The Directive also imposes a presumption that cartel infringements cause harm, consistent with economic evidence that more than 90% of cartels result in price increases. This reverses the usual position, putting the burden squarely on the defendant to rebut the presumption that harm has been suffered as a result of its competition law infringement. This presumption of harm also applies to indirect purchasers with the Directiver providing for a rebuttable presumption of “passing-on” of losses from direct to indirect purchasers. The Directive, in addition, empowers national courts, in accordance with national procedures, to estimate the amount of harm (i.e. quantum of damages) if it is established that a plaintiff has suffered harm but it is practically impossible or excessively difficult precisely to quantify the harm suffered on the basis of the available evidence. Assistance in this respect can also be sought from the national competition authorities.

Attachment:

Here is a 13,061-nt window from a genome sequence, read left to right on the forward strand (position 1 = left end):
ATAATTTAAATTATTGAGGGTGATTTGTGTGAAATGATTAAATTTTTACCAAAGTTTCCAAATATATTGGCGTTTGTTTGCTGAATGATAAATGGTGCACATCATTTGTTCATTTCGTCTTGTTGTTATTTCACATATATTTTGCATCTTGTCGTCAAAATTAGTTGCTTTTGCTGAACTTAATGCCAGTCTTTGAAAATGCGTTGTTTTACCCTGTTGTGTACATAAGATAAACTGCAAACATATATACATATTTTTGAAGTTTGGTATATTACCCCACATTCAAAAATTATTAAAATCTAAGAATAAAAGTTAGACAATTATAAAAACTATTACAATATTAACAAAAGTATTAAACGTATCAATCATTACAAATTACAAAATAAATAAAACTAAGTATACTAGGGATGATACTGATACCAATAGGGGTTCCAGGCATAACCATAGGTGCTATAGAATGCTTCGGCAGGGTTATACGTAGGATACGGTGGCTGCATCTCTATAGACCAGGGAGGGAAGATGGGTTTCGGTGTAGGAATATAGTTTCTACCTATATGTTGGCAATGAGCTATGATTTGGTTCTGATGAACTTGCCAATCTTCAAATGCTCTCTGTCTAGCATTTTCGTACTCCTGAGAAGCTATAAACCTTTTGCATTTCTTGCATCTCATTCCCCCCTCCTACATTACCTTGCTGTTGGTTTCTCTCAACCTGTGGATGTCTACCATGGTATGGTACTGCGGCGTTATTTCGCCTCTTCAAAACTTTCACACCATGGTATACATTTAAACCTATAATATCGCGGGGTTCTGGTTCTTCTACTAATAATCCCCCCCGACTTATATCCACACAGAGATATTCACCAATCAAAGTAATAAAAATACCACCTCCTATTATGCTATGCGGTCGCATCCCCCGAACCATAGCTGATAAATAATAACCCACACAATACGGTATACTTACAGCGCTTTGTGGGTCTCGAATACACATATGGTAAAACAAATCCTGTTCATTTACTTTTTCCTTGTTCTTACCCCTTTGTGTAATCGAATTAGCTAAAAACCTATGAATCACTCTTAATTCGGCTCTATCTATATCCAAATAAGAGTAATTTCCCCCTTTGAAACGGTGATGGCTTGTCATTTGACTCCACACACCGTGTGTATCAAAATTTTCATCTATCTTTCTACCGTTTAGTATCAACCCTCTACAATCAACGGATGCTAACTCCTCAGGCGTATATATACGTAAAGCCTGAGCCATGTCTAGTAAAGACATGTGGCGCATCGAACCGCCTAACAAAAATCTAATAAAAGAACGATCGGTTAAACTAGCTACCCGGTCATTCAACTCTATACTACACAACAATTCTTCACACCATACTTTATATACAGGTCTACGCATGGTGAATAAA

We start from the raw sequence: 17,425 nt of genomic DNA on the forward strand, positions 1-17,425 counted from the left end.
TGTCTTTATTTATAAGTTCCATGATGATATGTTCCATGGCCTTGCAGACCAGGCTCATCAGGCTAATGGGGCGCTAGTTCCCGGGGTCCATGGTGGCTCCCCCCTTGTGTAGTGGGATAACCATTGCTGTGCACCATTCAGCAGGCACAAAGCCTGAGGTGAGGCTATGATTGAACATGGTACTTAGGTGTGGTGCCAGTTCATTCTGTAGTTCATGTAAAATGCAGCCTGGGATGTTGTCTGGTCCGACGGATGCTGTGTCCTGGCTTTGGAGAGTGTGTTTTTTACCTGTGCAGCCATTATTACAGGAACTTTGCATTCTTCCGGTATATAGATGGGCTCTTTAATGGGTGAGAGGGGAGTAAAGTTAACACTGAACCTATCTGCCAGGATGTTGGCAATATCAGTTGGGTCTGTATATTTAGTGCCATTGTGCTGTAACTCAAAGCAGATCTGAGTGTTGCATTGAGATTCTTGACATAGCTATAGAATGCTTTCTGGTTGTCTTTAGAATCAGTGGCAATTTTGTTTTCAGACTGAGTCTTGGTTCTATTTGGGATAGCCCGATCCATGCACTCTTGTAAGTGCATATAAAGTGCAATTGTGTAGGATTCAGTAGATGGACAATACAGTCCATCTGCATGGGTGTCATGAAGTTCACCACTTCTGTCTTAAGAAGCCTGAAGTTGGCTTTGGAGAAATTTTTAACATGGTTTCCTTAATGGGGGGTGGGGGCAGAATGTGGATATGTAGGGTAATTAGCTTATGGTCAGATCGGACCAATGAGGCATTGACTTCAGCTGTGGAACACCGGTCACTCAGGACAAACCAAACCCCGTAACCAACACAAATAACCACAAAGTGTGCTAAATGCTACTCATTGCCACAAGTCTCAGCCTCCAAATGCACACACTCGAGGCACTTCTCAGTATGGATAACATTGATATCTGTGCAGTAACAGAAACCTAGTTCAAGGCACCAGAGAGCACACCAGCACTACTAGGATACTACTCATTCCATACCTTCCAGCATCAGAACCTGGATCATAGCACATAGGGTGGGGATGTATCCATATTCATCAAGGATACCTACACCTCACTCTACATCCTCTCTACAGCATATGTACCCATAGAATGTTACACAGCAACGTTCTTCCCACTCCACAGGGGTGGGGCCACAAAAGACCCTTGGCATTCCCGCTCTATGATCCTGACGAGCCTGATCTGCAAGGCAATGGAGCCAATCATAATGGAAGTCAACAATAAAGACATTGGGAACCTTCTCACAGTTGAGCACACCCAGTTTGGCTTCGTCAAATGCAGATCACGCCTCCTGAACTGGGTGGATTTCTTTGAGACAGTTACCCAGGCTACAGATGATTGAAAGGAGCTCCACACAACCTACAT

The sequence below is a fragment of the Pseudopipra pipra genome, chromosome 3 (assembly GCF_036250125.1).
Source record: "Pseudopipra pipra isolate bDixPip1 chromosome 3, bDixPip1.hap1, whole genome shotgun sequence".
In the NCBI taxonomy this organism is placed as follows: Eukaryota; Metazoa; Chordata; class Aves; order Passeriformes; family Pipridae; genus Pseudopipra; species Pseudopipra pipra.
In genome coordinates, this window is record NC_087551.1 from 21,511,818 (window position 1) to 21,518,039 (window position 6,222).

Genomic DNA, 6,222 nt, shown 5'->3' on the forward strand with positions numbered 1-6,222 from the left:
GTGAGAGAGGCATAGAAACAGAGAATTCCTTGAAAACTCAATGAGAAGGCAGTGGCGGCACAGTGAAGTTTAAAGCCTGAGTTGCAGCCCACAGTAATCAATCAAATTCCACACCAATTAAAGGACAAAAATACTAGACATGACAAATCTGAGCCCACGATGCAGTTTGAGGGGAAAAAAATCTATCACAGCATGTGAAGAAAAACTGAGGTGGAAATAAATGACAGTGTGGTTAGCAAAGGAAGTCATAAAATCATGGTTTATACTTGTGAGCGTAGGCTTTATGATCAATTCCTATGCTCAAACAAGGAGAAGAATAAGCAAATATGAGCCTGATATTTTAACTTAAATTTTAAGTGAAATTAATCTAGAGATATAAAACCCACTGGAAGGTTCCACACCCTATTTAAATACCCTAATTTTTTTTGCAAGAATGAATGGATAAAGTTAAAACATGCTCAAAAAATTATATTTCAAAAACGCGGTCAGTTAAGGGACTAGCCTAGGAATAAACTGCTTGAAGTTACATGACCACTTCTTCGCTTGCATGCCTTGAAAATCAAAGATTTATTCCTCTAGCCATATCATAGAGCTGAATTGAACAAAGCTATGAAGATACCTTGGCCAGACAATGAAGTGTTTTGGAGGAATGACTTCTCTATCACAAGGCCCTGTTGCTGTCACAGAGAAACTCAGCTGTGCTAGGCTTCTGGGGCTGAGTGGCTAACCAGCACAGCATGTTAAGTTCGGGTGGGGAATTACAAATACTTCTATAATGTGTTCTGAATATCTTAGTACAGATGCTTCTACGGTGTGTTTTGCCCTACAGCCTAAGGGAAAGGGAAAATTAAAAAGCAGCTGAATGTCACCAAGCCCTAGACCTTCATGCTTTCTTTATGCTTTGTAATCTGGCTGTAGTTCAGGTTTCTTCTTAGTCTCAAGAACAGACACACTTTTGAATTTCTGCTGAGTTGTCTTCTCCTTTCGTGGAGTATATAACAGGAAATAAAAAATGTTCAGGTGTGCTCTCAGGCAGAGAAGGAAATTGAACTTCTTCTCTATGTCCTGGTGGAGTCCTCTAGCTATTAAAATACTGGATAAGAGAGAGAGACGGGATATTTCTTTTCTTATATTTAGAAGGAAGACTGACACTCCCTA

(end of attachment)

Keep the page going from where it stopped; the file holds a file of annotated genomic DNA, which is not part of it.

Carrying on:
Furthermore, the Directive provides that an infringement of competition law found by a final decision of a national competition authority, a review court, or by the European Commission itself is deemed to be irrefutably established for the purposes of a private action for damages brought before national courts under Article 101 or 102 TFEU or under national competition law. This critical concept, already reflective of the position in a number of Member States (including England and Germany), enshrines an injured party’s right to sue before EU national courts on the basis that the final decision of the competition authority is binding on that same Member State’s court for the purpose of establishing the liability of the defendant. In the courts of other Member States, the decision will be prima facie evidence of the infringement. This should give plaintiffs a greater selection of jurisdictions in which to bring their claims.